Thank you, Madam Deputy Speaker. In case the House thinks that you have mis-titled me as you did Richard Burden, I should point out—I thank you for drawing attention to it—my professorship at Edinburgh university, which you and I were very pleased to attend; I should make it clear to the House that you were there some decades after I was. I draw attention to my entry in the Register of Members’ Financial Interests in relation to some of these subjects.
This is a very important Bill. As my right hon. Friend the Minister has said, it has a kaleidoscope of measures. It is positive and encouraging to see so many different measures brought together in one Bill; that shows the Government’s determination to make progress on many different fronts. Bringing the measures together in this way is eminently sensible.
I wish to focus primarily on the energy issues in part 5. I welcome the changes being made to improve the extraction rates in the North sea. We should pay tribute to Sir Ian Wood for his report and the work he did in identifying the real challenges in optimising the returns from the North sea basin. I also welcome the proposals on the extension of community ownership. It has always been my view that renewable energy projects will stand a greater prospect of being approved and endorsed by their communities if there is a significant proportion of local community ownership. We all hope that that will be done in a voluntary way, but the back-stop approach proposed by the Government is very sensible indeed.
The meat of much of this Bill relates to shale gas issues, which I want to focus on. Recognition of the continuing role for gas in our energy mix will be of long-term importance in electricity generation. We need to have a flexible source of generation to make up for the peaks and troughs of renewable sources of generation. That is also vital to heating our homes.
It is clear to me, as president of the National Energy Action fuel poverty charity, that the biggest distinction in fuel poverty is between those whose homes are on the gas grid and those whose are off it. If we do not see greater use of gas in heating our homes, there will be more avoidable winter deaths. The Bill’s proposals recognise the contribution that gas can make in terms of both electricity and heat. There is a focus on security of supply and issues of affordability, and, because new gas will replace dirty old coal, it will also help us reduce our carbon emissions.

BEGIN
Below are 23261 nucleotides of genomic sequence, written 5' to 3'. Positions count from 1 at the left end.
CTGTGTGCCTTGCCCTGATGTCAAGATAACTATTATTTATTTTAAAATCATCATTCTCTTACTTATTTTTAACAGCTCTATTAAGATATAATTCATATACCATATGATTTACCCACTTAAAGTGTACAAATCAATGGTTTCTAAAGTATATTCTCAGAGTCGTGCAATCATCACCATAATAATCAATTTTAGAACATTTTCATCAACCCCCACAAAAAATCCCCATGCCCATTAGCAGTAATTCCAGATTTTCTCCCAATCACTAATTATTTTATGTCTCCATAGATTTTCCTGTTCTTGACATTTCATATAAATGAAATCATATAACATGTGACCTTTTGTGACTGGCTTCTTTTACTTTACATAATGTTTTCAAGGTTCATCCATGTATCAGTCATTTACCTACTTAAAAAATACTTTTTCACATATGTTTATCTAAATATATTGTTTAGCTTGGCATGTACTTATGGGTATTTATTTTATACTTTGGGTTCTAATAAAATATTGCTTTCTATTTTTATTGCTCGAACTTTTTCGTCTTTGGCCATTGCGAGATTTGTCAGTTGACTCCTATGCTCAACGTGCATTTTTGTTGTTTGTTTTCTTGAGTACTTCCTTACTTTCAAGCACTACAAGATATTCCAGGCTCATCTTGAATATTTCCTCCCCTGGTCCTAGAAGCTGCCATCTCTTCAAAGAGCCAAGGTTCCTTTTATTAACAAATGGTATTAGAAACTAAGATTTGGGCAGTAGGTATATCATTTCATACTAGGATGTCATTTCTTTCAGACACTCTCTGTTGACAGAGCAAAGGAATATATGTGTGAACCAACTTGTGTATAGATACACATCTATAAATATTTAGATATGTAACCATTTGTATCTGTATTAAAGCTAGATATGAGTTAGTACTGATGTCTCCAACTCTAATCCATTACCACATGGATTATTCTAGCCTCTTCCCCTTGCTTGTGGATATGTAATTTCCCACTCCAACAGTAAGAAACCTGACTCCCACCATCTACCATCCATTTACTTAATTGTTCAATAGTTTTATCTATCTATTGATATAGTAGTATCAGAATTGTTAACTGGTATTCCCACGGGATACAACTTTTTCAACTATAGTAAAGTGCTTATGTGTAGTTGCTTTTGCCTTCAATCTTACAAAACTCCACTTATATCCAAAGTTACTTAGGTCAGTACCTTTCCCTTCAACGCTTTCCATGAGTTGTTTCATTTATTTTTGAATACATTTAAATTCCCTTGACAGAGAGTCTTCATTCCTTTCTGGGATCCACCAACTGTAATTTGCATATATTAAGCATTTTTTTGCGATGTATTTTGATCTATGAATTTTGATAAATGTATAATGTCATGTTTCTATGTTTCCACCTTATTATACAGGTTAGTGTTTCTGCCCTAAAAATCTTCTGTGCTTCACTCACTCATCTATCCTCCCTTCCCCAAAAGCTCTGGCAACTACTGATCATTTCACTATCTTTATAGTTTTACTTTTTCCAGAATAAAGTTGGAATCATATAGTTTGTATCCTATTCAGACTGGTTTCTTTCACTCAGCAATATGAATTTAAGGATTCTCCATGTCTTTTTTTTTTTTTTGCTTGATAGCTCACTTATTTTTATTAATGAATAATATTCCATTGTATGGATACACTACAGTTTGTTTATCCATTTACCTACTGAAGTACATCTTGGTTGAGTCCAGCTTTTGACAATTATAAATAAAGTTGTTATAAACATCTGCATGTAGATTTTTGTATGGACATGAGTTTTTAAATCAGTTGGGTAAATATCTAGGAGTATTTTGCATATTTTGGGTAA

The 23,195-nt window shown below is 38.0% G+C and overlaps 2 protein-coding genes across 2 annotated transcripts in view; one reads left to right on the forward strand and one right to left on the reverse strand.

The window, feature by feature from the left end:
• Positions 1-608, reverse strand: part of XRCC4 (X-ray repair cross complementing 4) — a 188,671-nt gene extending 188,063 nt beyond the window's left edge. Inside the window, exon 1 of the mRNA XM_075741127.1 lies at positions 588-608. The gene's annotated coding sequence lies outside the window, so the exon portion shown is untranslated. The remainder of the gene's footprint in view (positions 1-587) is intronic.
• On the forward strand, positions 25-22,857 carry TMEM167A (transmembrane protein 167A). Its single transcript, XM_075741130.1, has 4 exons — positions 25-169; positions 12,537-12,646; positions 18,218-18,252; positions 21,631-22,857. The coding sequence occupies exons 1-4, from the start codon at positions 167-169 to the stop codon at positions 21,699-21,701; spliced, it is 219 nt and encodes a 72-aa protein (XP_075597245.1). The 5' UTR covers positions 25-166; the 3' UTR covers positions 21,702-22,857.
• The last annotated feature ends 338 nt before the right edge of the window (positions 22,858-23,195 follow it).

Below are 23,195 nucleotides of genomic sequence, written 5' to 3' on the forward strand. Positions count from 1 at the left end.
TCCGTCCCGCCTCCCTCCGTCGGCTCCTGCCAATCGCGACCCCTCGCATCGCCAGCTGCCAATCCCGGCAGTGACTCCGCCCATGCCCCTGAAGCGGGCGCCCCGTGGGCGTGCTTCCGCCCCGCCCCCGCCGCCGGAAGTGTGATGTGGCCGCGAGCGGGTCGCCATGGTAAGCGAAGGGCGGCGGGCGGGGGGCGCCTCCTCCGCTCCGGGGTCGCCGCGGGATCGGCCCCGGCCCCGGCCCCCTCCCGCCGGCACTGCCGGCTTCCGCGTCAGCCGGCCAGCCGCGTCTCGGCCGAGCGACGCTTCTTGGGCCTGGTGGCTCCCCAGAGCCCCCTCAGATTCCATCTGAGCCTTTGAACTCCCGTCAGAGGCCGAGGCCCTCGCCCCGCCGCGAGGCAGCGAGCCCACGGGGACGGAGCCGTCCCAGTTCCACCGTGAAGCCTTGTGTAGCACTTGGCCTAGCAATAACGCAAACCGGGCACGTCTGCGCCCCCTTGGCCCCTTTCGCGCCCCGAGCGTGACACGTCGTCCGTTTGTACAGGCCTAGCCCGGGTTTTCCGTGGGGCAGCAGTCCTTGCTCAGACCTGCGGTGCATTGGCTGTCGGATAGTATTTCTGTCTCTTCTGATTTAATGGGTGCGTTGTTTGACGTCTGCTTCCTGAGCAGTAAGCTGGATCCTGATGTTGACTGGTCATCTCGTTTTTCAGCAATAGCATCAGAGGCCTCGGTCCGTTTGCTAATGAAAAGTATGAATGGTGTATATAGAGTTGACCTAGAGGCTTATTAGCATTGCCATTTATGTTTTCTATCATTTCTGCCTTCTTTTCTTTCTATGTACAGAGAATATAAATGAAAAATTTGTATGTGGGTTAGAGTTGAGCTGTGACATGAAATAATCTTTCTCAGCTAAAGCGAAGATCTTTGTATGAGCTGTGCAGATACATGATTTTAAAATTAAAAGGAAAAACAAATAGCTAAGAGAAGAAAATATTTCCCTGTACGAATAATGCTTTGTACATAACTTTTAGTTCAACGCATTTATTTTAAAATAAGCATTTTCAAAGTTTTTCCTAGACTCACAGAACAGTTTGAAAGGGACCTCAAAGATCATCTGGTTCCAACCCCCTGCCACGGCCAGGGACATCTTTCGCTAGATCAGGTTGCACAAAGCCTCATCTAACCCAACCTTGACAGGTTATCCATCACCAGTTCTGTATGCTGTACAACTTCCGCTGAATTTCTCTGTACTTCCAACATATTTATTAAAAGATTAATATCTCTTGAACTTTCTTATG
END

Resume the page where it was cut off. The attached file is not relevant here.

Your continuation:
Security of supply issues will also be determined by the extent to which the gas will come from our own indigenous resources and the extent to which we will need to import it from elsewhere. If there is a significant source of gas under our ground, we need to quantify and measure it and consider the extent to which it is extractable—the two do not necessarily go together—and whether that can be done in an economical way. The extraction must then take place only if it meets the highest standards of environmental protection and safety.
The Labour party, whose amendment was reported in this morning’s Financial Times, is mistaken in its understanding of the core strength of our regulatory approach. The regulation of our oil and gas reserves—which, along with that of Norway’s, is considered to be the best in the world—is successful not because it is frozen in legislation, which can be changed only by another piece of legislation, but because it evolves and changes as new technology is introduced and new challenges emerge. It evolves because the onus is constantly on the producers—the companies involved—to use the best practices available to them to ensure environmental protection and safety.
That is why the European Commission wanted to replicate the British model elsewhere and why, after what happened in the gulf of Mexico, the Americans considered which elements of the British model they could import into the American system. That process of “best in class” has driven this forward and given us the toughest standards of regulation in the world.